As a result of recent restrictions on gatherings, many businesses have been forced to have their employees work from home. In a bit of irony, I find myself currently writing a blog about working from home on my home computer, after our workplace temporarily closed shop. It can be a difficult transition. We are all creatures of habit, and we like our routines. From the morning commute, to our first cup of coffee, to greeting our colleagues, these seemingly mundane activities are a vital part of gearing up for the day ahead.
In sales, this transition can be especially jarring because, after all, a big part of your job is personal interaction. Perhaps no profession is more naturally averse to the term “social distancing” than the people who rely on personal connections to make their living–it’s how you build the trust that leads to the long-lasting, mutually beneficial relationships essential to your livelihood. Here are a few things that might help you stay productive during this change.
Maintain Your Routine
For those who commute to work, much of our morning is often rushed. You’ve got to feed the pets, get the kids to school, beat the traffic. Without realizing it, this process prepares us for a hectic workday. Working from home, however, can create a false sense of time—that you have too much of it. Instead of sauntering into your home office in pajamas and slippers, get dressed. While you could probably forgo the dress shirt and shoes, it’s often difficult to feel professional if you don’t at least look presentable.
Stick to a Schedule
Different from a routine, which is the often-unconscious, day-to-day tasks we do like getting ready for work, a schedule is the regular times we do certain things. Stick to a definite time to be at your desk checking email, making calls, preparing for the day. Maybe you take a walk every morning at 10am and make cold calls at 11. Working from home can throw this off. We often don’t realize how a set schedule helps us react without thinking, make decisions based on intuition and experience. Without it, you could find yourself staring into space, unsure what to do.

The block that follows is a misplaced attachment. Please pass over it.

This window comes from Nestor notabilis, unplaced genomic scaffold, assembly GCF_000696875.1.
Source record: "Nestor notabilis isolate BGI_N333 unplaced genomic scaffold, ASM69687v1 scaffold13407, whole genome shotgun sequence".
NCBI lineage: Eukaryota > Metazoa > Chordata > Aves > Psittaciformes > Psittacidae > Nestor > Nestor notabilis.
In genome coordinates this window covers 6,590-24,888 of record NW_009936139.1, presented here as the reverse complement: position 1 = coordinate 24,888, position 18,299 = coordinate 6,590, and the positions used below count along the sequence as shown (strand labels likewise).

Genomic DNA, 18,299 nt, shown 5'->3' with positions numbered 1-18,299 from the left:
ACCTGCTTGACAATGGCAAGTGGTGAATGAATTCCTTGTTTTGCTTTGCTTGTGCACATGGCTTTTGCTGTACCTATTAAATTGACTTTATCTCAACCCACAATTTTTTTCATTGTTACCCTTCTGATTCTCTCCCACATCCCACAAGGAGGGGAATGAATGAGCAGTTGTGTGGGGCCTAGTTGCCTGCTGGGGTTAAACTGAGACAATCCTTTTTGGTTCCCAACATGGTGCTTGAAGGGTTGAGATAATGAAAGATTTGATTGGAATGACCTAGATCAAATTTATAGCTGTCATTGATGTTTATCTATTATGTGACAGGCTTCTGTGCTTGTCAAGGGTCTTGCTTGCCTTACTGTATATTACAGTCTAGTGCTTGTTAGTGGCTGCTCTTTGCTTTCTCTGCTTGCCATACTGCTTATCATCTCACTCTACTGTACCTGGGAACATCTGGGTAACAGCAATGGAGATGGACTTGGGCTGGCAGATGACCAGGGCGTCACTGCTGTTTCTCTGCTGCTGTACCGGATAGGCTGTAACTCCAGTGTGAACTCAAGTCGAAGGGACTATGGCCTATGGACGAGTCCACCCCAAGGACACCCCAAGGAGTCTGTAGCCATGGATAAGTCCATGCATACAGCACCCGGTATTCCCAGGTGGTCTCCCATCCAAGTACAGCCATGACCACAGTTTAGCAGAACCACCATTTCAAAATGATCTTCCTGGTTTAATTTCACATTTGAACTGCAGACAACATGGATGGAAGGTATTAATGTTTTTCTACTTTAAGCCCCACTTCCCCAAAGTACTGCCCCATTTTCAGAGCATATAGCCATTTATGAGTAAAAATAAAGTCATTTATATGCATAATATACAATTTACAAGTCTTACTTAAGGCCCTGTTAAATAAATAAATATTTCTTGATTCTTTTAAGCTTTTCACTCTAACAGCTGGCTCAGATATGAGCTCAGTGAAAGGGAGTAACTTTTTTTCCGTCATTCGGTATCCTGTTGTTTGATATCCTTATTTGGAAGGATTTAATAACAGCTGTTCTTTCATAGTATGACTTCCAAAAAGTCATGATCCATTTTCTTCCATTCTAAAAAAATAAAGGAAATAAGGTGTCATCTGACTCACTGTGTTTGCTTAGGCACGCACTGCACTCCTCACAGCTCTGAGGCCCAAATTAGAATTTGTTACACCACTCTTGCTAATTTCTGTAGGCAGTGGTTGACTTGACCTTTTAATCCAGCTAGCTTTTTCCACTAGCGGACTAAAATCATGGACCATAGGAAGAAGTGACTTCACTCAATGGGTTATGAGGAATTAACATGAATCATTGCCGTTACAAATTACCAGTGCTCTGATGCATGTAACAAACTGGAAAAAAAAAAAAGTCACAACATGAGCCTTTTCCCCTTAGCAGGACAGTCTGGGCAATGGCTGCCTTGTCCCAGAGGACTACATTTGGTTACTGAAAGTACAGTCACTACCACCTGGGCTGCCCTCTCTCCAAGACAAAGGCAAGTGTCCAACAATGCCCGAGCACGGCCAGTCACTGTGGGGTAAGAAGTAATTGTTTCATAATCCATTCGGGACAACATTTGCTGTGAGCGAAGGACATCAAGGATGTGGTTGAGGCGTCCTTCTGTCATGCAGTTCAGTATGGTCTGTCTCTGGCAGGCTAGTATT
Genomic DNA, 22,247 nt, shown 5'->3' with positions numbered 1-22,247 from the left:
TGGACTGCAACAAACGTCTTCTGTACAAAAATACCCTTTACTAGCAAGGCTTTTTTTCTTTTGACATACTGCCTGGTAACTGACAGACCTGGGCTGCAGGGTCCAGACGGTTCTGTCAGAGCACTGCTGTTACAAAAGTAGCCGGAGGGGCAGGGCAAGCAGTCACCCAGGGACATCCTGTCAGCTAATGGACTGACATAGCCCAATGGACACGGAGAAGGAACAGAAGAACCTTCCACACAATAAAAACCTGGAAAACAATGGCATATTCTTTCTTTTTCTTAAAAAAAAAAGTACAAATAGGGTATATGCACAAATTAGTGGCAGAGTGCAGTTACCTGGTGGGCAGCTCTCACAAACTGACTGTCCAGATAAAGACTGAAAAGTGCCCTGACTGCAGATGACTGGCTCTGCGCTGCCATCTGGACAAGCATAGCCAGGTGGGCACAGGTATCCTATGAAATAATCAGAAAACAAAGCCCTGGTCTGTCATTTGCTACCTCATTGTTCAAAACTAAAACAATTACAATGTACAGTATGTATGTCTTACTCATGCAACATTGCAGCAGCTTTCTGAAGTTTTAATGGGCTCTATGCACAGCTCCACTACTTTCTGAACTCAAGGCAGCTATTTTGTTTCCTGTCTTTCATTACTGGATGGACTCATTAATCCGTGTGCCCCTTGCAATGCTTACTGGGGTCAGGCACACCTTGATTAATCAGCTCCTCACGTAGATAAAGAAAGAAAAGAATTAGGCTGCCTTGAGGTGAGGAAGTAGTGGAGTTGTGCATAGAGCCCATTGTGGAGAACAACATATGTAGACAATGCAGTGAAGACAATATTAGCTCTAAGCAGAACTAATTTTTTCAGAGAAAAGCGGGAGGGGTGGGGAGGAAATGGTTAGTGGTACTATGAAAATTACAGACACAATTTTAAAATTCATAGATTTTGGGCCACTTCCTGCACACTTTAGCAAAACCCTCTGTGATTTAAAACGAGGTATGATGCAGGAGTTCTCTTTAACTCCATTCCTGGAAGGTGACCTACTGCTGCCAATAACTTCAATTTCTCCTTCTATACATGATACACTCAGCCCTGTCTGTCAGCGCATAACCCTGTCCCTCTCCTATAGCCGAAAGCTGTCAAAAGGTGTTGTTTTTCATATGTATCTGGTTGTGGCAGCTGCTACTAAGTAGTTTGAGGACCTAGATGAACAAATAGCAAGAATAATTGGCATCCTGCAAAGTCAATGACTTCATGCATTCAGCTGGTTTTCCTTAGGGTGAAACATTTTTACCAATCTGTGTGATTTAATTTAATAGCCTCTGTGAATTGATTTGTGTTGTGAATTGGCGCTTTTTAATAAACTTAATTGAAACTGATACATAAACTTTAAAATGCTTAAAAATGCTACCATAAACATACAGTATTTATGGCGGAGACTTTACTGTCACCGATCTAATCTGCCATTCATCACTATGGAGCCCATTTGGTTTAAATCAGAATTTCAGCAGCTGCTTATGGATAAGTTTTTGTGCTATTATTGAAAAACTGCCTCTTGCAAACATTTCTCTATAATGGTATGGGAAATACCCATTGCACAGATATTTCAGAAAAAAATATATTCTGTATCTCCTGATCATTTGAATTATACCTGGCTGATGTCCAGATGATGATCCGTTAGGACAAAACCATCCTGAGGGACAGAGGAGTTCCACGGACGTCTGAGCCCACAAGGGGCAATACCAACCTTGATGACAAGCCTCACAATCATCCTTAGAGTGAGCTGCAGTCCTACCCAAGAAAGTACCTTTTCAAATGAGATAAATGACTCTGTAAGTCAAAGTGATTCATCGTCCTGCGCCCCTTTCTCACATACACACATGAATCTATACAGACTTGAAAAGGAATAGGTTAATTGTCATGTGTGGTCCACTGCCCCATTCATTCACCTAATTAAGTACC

Create a Workplace Geared for Work
If you don’t often work from home, you could find that your home office is not set up for actual work. Your desk has become a storage bin for old bills and trinkets. Your pens are dried up and useless. You must search for a pad of sticky notes. These frustrations can build to the point where you spend more time preparing to work than working. Spend a few minutes to clear up space and refresh the supplies needed to keep you productive.
While many of us place our personal cell phone on silent at work, you could find yourself keeping it on at home. This would be a mistake. You’d be surprised how many rings and dings you get during the day that immediately take you out of that zone we can get into at work. Instead, train yourself to turn your notifications off, and put it back on as you take breaks. Trust me, this also goes for your cats and dogs. Although they do not come with an off switch, you might want to limit their access while you work from home.
Although working from home can feel unusual at first, these tips can help you achieve a sense of normalcy. Remember, much of our time at work takes place inside a bubble. You never know when your boss will round the corner and see directly at your computer. This helps to keep us on our toes and maintain the professionalism needed to perform at our best. At home, the tendency might be to relax. While it’s comfortable, it’s too easy to fall into bad habits that lead to a loss of productivity. Just because you’re home, you’re not on vacation. The clock is still ticking. Deadlines and margins must be met. And though they can’t see you, your team and your customers are still counting on you.